Complexity of responses to ionizing radiation in plants, and the impact on interacting biotic factors

Shubhi Mishra, Gustavo Turqueto Duarte, Nele Horemans, Joske Ruytinx, Dmitri Gudkov, Maksym Danchenko

Research outputpeer-review


In nature, plants are simultaneously exposed to different abiotic (e.g., heat, drought, and salinity) and biotic (e.g., bacteria, fungi, and insects) stresses. Climate change and anthropogenic pressure are expected to intensify the frequency of stress factors. Although plants are well equipped with unique and common defense systems protecting against stressors, they may compromise their growth and development for survival in such challenging environments. Ionizing radiation is a peculiar stress factor capable of causing clustered damage. Radionuclides are both naturally present on the planet and produced by human activities. Natural and artificial radioactivity affects plants on molecular, biochemical, cellular, physiological, populational, and transgenerational levels. Moreover, the fitness of pests, pathogens, and symbionts is concomitantly challenged in radiologically contaminated areas. Plant responses to artificial acute ionizing radiation exposure and laboratory-simulated or field chronic exposure are often discordant. Acute or chronic ionizing radiation exposure may occasionally prime the defense system of plants to better tolerate the biotic stress or could often exhaust their metabolic reserves, making plants more susceptible to pests and pathogens. Currently, these alternatives are only marginally explored. Our review summarizes the available literature on the responses of host plants, biotic factors, and their interaction to ionizing radiation exposure. Such systematic analysis contributes to improved risk assessment in radiologically contaminated areas.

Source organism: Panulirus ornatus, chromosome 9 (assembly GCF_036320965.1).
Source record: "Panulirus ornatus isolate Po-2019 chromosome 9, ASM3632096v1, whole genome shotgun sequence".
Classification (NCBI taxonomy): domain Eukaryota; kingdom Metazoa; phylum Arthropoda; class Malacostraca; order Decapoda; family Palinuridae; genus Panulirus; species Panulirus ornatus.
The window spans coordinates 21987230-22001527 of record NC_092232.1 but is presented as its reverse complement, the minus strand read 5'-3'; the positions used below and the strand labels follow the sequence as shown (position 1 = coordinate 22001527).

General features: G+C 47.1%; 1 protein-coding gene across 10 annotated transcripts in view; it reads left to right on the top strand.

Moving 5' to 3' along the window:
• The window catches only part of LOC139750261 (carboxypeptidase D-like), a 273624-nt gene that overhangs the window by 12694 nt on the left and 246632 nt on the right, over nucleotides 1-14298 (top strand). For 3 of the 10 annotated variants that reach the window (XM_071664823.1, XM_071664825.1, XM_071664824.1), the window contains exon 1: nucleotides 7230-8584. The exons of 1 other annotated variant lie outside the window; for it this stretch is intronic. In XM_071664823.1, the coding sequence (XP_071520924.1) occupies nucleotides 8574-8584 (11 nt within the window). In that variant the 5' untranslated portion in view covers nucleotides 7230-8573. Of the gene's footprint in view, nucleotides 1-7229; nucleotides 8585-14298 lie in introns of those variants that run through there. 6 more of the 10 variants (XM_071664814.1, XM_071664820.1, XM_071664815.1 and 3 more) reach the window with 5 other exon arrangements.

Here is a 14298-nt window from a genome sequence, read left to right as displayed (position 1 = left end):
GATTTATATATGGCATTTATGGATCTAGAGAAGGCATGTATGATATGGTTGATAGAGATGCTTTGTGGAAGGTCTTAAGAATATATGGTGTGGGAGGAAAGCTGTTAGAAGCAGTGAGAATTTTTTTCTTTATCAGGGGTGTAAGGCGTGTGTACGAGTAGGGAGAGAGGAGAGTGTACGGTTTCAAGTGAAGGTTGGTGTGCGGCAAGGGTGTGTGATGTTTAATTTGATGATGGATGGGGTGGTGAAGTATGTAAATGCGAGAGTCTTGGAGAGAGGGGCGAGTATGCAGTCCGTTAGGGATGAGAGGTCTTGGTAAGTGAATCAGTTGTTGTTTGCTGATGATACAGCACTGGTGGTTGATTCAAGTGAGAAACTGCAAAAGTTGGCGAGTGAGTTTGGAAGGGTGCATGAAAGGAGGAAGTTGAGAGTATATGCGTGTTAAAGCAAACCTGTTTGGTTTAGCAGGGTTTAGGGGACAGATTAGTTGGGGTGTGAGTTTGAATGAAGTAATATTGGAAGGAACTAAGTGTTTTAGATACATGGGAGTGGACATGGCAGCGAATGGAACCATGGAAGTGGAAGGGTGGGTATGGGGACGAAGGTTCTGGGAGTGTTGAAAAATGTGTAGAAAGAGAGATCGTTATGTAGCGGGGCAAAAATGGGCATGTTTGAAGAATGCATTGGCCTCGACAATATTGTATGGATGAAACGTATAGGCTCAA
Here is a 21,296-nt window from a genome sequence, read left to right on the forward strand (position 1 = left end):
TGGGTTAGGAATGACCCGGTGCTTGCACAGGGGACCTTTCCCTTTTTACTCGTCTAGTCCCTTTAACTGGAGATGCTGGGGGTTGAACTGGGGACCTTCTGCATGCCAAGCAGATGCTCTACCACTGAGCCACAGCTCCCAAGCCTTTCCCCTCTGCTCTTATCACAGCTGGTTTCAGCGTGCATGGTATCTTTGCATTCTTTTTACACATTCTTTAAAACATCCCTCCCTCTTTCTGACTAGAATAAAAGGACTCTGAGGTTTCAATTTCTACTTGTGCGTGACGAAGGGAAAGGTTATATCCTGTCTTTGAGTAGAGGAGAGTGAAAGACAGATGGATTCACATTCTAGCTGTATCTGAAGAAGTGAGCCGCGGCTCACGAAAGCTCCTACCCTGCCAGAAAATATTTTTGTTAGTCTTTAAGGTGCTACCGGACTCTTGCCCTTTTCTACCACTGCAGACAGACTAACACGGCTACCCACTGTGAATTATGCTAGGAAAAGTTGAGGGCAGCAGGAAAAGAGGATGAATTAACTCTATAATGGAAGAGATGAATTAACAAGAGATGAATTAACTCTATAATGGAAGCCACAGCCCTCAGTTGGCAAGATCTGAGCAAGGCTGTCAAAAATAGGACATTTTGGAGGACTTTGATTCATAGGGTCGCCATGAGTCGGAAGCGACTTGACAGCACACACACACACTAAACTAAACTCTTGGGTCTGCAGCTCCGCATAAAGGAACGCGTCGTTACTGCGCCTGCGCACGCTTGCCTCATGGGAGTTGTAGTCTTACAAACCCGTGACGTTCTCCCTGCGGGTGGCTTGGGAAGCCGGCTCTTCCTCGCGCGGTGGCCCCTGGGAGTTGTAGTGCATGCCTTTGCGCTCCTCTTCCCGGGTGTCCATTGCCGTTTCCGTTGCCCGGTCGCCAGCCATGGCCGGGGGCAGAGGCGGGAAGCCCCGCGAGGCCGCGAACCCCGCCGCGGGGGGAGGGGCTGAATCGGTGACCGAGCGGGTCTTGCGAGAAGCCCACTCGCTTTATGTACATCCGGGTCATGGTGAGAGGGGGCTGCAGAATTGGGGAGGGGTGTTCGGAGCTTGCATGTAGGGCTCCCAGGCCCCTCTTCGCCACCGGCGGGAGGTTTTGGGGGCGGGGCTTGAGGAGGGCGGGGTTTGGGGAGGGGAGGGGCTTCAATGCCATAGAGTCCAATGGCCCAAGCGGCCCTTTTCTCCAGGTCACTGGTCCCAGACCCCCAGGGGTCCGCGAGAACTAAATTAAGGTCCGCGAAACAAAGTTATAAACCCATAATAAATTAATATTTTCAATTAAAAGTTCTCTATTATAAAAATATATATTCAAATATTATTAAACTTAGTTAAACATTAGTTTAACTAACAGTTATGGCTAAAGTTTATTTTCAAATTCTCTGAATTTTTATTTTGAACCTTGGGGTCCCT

Original languageEnglish
Article number171567
Number of pages20
JournalScience of the Total Environment
StatePublished - 10 May 2024


This study was supported by Slovak Research and Development Agency project APVV-20-0545 and by Research Foundation Flanders (FWO-Vlaanderen) project G 082621N. The authors are grateful to Dr. Polina Volkova for the comments on acute and chronic exposure comparison.

FundersFunder number
Fonds Wetenschappelijk Onderzoek
Agentúra na Podporu Výskumu a VývojaAPVV-20-0545
Belgian Federal GovernmentG 082621N

    ASJC Scopus subject areas

    • Pollution
    • Waste Management and Disposal
    • Environmental Engineering
    • Environmental Chemistry

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